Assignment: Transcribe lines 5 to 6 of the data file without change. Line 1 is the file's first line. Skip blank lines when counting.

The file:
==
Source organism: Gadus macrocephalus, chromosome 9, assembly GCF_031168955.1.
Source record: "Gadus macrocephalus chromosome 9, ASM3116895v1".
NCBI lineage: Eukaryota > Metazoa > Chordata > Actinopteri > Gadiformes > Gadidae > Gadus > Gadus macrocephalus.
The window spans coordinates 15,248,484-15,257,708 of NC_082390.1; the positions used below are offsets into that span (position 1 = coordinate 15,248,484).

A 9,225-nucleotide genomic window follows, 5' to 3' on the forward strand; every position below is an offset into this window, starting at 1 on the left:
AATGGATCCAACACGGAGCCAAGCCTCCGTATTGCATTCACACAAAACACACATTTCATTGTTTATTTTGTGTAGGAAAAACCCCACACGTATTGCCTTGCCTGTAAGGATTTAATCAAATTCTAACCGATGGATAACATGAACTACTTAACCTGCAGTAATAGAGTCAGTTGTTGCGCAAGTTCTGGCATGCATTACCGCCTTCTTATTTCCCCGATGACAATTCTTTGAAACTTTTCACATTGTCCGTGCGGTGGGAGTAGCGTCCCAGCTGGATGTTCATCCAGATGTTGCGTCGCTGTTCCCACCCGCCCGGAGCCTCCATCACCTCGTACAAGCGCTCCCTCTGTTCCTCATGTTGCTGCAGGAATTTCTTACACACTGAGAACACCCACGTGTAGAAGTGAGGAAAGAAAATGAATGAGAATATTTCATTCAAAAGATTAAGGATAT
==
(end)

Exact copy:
A 9,225-nucleotide genomic window follows, 5' to 3' on the forward strand; every position below is an offset into this window, starting at 1 on the left:
AATGGATCCAACACGGAGCCAAGCCTCCGTATTGCATTCACACAAAACACACATTTCATTGTTTATTTTGTGTAGGAAAAACCCCACACGTATTGCCTTGCCTGTAAGGATTTAATCAAATTCTAACCGATGGATAACATGAACTACTTAACCTGCAGTAATAGAGTCAGTTGTTGCGCAAGTTCTGGCATGCATTACCGCCTTCTTATTTCCCCGATGACAATTCTTTGAAACTTTTCACATTGTCCGTGCGGTGGGAGTAGCGTCCCAGCTGGATGTTCATCCAGATGTTGCGTCGCTGTTCCCACCCGCCCGGAGCCTCCATCACCTCGTACAAGCGCTCCCTCTGTTCCTCATGTTGCTGCAGGAATTTCTTACACACTGAGAACACCCACGTGTAGAAGTGAGGAAAGAAAATGAATGAGAATATTTCATTCAAAAGATTAAGGATAT